Skip navigation
Help

School systems

warning: Creating default object from empty value in /var/www/vhosts/sayforward.com/subdomains/recorder/httpdocs/modules/taxonomy/taxonomy.pages.inc on line 33.
Original author: 
TEDTalks

Sir Ken Robinson outlines 3 principles crucial for the human mind to flourish -- and how current education culture works against them. In a funny, stirring talk he tells us how to get out of the educational "death valley" we now face, and how to nurture our youngest generations with a climate of possibility.

0
Your rating: None

Edutopia.org - Ask kids what Facebook is for, and they'll tell you it's there to help them make friends. And, on the surface anyway, that's what it looks like. Of course, anyone who has poked a bit deeper or thought a bit longer about it understands that people programming Facebook aren't sitting around wondering how to foster more enduring relationships for little Johnny, Janey and their friends, but rather how to monetize their social graphs -- the trail of data the site is busy accumulating about Johnny and Janey every second of the day and night.

After all, our kids aren't Facebook's customers; they're the product. The real customers are the advertisers and market researchers paying for their attention and user data. But it's difficult for them or us to see any of this and respond appropriately if we don’t know anything about the digital environment in which all this is taking place. That’s why -- as an educator, media theorist and parent -- I have become dedicated to getting kids code literate.

Digital World Ownership

As I see it, code literacy is a requirement for participation in a digital world. When we acquired language, we didn't just learn how to listen, but also how to speak. When we acquired text, we didn't just learn how to read, but also how to write. Now that we have computers, we are learning to use them but not how toprogram them. When we are not code literate, we must accept the devices and software we use with whatever limitations and agendas their creators have built into them. How many times have you altered the content of a lesson or a presentation because you couldn't figure out how to make the technology work the way you wanted? And have you ever considered that the software's limitations may be less a function of the underlying technology than that of the corporation that developed it? Would you even know where to begin distinguishing between the two?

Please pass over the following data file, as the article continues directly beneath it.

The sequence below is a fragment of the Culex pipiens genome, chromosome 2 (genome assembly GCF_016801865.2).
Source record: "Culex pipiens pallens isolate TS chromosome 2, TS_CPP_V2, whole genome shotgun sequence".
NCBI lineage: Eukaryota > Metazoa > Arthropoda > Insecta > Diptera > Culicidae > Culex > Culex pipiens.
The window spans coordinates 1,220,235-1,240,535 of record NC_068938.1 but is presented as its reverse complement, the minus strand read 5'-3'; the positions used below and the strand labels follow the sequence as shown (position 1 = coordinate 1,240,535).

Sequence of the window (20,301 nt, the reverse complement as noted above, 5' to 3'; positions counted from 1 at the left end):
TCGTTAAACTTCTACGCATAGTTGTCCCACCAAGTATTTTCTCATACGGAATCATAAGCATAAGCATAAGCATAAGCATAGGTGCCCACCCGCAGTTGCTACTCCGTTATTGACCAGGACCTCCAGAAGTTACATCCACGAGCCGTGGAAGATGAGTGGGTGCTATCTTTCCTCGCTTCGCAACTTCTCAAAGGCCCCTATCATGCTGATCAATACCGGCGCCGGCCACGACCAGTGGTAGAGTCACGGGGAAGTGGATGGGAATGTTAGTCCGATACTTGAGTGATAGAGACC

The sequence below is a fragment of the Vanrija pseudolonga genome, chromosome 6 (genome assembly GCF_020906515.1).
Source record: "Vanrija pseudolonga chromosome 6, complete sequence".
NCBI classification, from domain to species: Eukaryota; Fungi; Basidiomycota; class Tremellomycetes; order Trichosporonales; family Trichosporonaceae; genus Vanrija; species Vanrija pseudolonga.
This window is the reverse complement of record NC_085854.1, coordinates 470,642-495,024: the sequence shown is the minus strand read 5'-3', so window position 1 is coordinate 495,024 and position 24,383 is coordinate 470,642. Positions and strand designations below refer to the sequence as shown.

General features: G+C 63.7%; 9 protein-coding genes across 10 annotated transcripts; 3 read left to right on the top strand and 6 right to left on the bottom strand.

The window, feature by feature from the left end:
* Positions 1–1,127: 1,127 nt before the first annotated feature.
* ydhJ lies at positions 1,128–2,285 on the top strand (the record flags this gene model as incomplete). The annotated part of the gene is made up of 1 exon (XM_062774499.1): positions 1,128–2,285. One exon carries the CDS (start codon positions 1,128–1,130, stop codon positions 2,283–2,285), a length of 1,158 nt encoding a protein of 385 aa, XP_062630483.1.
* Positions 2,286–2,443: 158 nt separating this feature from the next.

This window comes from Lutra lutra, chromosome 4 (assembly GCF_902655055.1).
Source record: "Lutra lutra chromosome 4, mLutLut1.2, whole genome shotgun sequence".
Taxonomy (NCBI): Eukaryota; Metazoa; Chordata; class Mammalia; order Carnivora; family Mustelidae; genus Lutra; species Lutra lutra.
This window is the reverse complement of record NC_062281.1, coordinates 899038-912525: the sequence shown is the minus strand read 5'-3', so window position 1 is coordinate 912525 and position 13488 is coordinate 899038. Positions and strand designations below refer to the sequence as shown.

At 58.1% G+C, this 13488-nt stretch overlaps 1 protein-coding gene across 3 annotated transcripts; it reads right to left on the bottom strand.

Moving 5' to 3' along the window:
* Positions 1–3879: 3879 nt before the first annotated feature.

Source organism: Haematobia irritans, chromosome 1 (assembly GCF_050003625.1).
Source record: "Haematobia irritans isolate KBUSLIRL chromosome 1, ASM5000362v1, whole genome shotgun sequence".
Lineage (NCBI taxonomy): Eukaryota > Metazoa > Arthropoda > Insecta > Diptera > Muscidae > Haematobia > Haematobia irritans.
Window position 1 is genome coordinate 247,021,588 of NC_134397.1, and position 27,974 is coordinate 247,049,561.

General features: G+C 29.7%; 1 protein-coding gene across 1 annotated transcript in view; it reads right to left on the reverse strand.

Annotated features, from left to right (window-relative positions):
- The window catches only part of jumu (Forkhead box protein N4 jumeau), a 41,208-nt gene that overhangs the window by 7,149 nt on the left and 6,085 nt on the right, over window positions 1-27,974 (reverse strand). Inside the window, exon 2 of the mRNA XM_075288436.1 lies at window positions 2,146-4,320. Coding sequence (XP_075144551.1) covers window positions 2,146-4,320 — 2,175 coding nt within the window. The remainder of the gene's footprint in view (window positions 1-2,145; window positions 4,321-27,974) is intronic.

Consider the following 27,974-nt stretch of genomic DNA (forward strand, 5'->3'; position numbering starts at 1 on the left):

This puts us and our kids -- who will be living in a more digital world than our own -- at a terrible disadvantage. They are spending an increasing amount of their time in digital environments where the rules have been written by others. Just being familiar with how code works would help them navigate this terrain, understand its limitations and determine whether those limits are there because the technology demands it -- or simply because some company wants it that way. Code literate kids stop accepting the applications and websites they use at face value, and begin to engage critically and purposefully with them instead.